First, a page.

Once upon a time in San Diego, boozing was permitted on the beach. So much so, every major holiday, millions of San Diegans (and tourists) would descend upon local beaches to party beyond hearty. We’re talking beer bongs, alcohol ice luges, kegs in the sand, couches, and throngs of drunk, half-naked bodies littering local beaches. With Pacific Beach and Mission Beach being the epicenter, it was a divine time in San Diego history, or a complete shit-show, depending on how you looked at it.
For those who partied responsibly in the 80s and 90s, there wasn’t a better time to be alive — especially for twenty somethings. However, as the party years pressed on (and tourists outnumbered locals,) alcohol-induced fights, disorderly conduct, and extreme public intoxication became the norm after the turn of the century.
Things really came to a head in 2007, on Labor Day, when SDPD responded to reports of fighting on Oceanfront Walk at Reed Street in Pacific Beach. Upon arrival, cops were pelted with batteries, beer bottles and garbage by the crowd (which had grown to several hundred.) The melee extended onto the beach.
Calling for helicopters and backup in riot gear, 17 arrests were made and Mission Blvd was closed for part of the evening. Following the incident, District 2 City Councilman / current San Diego Mayor Kevin Falconer condemned the situation and implemented a one-year trial alcohol ban. A year later, after heated debates from both sides, San Diego voted in favor of Proposition D, permanently banning alcohol from the beach.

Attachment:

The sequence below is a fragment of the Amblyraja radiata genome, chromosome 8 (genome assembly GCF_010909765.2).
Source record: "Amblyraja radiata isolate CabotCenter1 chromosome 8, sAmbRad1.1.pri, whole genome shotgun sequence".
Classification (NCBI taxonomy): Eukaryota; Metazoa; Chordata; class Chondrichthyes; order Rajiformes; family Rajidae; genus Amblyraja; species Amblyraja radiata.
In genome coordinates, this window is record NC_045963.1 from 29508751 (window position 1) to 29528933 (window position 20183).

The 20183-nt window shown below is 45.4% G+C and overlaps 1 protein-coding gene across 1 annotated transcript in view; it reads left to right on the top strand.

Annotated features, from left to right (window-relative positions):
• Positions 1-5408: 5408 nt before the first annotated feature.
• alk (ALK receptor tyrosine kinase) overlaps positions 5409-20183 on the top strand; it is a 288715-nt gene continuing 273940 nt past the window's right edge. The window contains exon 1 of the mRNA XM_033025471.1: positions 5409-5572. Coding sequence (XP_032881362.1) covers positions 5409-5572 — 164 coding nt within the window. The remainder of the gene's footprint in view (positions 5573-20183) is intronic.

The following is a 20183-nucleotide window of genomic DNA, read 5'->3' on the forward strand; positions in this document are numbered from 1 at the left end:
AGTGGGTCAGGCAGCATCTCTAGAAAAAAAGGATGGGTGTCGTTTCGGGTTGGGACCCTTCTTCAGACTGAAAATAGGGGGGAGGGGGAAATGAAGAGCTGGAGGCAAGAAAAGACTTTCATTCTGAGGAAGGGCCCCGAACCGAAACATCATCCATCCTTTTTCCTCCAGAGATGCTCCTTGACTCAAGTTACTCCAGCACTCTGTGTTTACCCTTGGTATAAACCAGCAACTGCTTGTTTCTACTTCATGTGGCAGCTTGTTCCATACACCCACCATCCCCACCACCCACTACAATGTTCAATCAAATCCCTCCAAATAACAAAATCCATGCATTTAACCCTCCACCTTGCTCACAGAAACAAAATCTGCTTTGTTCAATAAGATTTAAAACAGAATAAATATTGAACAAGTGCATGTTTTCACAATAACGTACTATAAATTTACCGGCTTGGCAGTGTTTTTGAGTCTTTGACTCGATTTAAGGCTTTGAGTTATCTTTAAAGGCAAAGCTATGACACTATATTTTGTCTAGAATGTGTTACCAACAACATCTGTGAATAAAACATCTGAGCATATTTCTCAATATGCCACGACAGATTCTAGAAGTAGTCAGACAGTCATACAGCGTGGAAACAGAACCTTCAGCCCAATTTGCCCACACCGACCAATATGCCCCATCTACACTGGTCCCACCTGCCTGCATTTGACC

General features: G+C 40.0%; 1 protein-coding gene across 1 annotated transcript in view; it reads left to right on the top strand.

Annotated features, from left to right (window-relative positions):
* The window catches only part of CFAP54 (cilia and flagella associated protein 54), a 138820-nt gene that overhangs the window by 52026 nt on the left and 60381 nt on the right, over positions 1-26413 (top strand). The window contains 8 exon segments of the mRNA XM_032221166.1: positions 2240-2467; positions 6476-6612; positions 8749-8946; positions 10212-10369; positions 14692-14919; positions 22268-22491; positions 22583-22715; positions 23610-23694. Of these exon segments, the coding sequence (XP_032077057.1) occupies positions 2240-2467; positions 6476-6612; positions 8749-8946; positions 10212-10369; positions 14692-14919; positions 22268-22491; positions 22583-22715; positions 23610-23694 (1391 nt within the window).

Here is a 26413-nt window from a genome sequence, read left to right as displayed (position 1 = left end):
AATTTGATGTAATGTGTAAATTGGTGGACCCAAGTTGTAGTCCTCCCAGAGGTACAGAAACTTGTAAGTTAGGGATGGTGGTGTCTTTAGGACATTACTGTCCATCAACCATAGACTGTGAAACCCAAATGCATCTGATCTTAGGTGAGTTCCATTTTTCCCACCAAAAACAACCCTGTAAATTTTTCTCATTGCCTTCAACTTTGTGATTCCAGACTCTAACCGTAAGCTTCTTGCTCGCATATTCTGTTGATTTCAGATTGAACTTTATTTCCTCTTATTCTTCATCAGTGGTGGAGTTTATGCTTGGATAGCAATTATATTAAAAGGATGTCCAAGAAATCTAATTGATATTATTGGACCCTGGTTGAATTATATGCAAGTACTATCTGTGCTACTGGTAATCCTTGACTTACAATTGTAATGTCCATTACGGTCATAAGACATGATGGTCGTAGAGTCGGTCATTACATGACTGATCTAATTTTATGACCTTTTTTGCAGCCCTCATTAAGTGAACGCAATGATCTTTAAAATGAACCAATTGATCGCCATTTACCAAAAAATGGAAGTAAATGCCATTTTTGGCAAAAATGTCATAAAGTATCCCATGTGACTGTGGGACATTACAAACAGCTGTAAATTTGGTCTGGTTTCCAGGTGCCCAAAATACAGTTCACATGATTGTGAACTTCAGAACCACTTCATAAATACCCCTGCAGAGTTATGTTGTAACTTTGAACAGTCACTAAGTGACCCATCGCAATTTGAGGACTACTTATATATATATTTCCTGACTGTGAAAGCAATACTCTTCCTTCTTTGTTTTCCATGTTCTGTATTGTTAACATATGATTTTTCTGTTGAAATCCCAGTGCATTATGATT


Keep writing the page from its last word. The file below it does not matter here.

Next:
As the alcohol ban went into effect, committed revelers found a loop-hole in the measure that made it legal to drink on floating devices in the water. Thus, Floatopia was born with thousands of party goers consuming adult beverages on rafts, kayaks and other floatation devices (as seen below at Sail Bay in Crown Point.)
Despite the valiant efforts of the Floatopians, the same complaints surrounding public intoxication resurfaced and the booze ban was extended into the water, 3 miles from San Diego’s shoreline. Womp, Womp. While critics complain of a loss of San Diego tradition for responsible partiers (as well as a loss of tourism revenue for local businesses,) supporters boast of a much cleaner, safer beach community for their families and friends. Also, our homies at Surfrider have a lot less work to do the morning after the mess.
Now, for those taking their chances at the beach with Koozie-covered beers or vodka-filled water bottles, if caught, you will get served with a misdemeanor offense.
Otherwise, we’ll see YEW in Baja…